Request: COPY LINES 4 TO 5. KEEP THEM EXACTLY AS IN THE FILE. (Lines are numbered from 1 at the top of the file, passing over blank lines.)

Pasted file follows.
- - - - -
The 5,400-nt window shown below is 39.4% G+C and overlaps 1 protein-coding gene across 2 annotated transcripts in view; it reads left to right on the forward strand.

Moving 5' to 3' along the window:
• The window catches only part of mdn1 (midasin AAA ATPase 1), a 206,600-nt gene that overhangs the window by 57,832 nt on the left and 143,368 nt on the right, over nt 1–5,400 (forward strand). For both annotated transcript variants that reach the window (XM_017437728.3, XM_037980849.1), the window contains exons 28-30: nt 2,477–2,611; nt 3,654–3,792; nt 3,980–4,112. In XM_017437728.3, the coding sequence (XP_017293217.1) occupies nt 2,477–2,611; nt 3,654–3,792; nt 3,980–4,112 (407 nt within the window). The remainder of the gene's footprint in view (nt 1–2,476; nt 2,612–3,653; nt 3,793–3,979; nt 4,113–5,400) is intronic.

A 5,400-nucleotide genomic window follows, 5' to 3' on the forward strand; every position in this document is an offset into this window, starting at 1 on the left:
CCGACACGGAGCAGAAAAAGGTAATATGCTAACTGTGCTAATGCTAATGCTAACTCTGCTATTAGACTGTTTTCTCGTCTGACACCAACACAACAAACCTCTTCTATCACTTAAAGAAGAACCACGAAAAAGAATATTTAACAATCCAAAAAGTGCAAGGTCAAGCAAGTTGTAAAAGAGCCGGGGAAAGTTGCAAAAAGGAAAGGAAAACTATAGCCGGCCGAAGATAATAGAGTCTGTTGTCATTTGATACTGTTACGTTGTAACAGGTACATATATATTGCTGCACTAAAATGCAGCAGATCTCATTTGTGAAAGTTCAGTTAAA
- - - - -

A 5,400-nucleotide genomic window follows, 5' to 3' on the forward strand; every position in this document is an offset into this window, starting at 1 on the left:
CCGACACGGAGCAGAAAAAGGTAATATGCTAACTGTGCTAATGCTAATGCTAACTCTGCTATTAGACTGTTTTCTCGTCTGACACCAACACAACAAACCTCTTCTATCACTTAAAGAAGAACCACGAAAAAGAATATTTAACAATCCAAAAAGTGCAAGGTCAAGCAAGTTGTAAAAGAGCCGGGGAAAGTTGCAAAAAGGAAAGGAAAACTATAGCCGGCCGAAGATAATAGAGTCTGTTGTCATTTGATACTGTTACGTTGTAACAGGTACATATATATTGCTGCACTAAAATGCAGCAGATCTCATTTGTGAAAGTTCAGTTAAA